Having spent the last 6 years or so, mostly project managing things digital, web and mobile we selectively adopted some artefacts and ceremonies from Kanban and Scrum. However neither the organisation nor clients were ready to fully adopt Agile culture.
Meanwhile Agile has continued to find its way into traditionally conservative organisations including banking, accelerating in my opinion as Product Mindset becomes recognised.
There was agility before the Agile manifesto….
In my case, as a Studio Manager (over 20 years ago) a few things we got right in 1998 which I feel remain pertinent to two Agile priorities:
- Individuals and interactions over processes and tools
- Customer collaboration over contract negotiation
We certainly recognised and valued staff who could work in multi-function teams. We sought designers with technical aptitude and developers with an interest in the creative and aimed for some overlap in skill-sets. Typically we structured projects with a designer, developer and account manager. Any of whom might be project lead, based on the nature of the project or it’s stage in the life-cycle. i.e. a very creative project may well be lead by a designer, functionally complex projects lead by a developer and content driven projects typically by an account manager. Whoever lead would have the bulk of contact with the client.
At that time, laptops were rare and hot-desking impractical. Each person having a workstation often significantly customised, big and heavy.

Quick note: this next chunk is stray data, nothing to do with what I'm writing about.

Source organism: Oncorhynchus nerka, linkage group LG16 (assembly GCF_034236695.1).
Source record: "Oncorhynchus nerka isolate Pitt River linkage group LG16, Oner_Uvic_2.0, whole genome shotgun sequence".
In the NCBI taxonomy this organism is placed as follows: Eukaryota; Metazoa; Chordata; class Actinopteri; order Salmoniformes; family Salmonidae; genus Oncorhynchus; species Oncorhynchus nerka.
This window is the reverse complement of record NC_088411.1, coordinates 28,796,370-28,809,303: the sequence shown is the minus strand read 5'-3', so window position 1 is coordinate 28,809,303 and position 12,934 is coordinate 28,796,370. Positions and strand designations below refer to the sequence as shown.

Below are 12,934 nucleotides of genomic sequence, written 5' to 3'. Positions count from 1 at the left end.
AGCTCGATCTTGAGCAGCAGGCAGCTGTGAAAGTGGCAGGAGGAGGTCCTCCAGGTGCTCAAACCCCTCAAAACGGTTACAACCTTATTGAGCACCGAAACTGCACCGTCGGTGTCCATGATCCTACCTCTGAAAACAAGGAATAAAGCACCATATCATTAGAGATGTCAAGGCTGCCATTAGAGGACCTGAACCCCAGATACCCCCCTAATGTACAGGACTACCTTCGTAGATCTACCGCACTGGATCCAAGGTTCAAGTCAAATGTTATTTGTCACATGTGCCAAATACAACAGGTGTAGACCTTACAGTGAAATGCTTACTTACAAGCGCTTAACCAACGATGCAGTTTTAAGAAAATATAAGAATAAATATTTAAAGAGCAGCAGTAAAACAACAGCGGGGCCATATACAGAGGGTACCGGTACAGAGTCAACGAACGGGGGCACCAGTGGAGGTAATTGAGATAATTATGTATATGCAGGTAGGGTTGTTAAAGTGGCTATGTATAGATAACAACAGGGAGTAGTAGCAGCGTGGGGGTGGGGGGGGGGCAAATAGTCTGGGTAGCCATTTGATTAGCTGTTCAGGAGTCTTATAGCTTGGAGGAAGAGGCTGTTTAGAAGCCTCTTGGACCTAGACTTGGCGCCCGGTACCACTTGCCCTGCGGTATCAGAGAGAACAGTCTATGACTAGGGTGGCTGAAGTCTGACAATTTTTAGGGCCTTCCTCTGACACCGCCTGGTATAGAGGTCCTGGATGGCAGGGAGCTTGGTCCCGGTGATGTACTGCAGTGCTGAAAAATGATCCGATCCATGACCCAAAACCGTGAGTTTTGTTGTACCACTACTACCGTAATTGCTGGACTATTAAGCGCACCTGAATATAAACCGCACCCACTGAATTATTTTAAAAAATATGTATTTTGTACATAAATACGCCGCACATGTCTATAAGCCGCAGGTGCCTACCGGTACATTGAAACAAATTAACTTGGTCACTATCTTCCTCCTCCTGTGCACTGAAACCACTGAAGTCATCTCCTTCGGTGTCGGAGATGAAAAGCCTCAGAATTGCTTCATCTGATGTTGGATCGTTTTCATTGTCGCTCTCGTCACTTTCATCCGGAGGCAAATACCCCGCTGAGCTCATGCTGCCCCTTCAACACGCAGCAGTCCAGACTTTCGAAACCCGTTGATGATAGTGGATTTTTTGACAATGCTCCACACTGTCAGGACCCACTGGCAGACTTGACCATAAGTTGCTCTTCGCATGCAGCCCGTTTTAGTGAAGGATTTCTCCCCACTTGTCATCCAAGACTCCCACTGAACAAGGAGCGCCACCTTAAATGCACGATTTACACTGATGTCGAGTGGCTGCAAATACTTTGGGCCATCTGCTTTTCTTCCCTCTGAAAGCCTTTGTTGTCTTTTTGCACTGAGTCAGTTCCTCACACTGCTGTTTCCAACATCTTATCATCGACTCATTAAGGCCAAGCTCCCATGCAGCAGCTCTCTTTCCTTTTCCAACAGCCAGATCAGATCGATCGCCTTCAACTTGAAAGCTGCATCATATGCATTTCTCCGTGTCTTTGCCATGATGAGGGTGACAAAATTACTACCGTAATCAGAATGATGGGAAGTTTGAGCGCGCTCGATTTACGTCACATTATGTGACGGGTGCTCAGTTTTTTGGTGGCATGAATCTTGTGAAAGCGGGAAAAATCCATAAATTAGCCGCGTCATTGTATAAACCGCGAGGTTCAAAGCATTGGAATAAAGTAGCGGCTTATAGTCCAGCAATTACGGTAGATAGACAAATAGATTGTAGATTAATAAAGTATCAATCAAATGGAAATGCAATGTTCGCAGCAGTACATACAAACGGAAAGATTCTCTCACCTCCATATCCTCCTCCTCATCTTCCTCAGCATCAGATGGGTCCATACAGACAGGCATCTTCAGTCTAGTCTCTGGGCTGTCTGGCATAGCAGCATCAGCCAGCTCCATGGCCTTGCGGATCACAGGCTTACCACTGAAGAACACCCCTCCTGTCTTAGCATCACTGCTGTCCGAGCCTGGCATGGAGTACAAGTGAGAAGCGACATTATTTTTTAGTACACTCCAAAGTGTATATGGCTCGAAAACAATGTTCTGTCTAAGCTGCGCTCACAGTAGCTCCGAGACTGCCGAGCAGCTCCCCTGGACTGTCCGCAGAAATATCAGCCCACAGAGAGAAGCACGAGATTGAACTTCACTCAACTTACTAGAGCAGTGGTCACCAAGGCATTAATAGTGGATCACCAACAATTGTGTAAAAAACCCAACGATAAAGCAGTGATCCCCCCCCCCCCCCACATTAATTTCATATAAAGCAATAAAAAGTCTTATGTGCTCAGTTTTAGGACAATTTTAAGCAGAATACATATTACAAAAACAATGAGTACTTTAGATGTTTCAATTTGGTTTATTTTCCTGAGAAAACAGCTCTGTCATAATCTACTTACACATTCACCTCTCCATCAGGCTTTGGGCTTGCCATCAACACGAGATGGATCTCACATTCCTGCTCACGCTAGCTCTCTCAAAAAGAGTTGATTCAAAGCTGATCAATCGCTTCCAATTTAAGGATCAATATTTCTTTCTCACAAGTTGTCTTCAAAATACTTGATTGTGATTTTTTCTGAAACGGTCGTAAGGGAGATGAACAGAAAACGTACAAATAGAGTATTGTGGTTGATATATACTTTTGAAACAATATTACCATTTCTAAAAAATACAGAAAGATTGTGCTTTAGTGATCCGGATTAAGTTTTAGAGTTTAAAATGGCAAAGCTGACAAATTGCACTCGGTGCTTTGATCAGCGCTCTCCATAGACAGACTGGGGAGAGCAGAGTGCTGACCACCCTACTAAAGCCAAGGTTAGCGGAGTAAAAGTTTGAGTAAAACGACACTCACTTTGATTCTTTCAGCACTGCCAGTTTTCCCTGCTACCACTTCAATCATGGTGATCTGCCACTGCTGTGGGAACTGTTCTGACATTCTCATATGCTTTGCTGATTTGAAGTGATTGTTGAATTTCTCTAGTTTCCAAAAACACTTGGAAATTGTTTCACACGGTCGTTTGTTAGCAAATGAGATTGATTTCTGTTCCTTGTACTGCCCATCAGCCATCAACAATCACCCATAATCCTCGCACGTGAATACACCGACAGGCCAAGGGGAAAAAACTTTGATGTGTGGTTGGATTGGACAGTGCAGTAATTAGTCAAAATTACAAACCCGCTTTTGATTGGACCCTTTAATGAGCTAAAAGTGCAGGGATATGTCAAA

We did however take the opportunity to redesign our studio and it’s furniture to facilitate quick and easy team flexibility. Instead of benches of workstations, we had specially designed furniture arranged in clusters of four. Within a cluster, the centre space was kept clear and computer screens were arranged to the outer edge enabling team members to easily converse and view screen content with a slight turn of the screen. Workstations consisted of desktop computer and monitor both on top of a customised mobile pedestal set of drawers. Changing teams was simply a matter of unplugging from the network and wheeling the workstation as a single piece to the next cluster.
I haven’t found an environment quite like it since. Of course, laptops and WIFI make the ‘wheelie-workstation’ less necessary. I remain proud of the work we did in that studio, my colleagues and the way we worked together.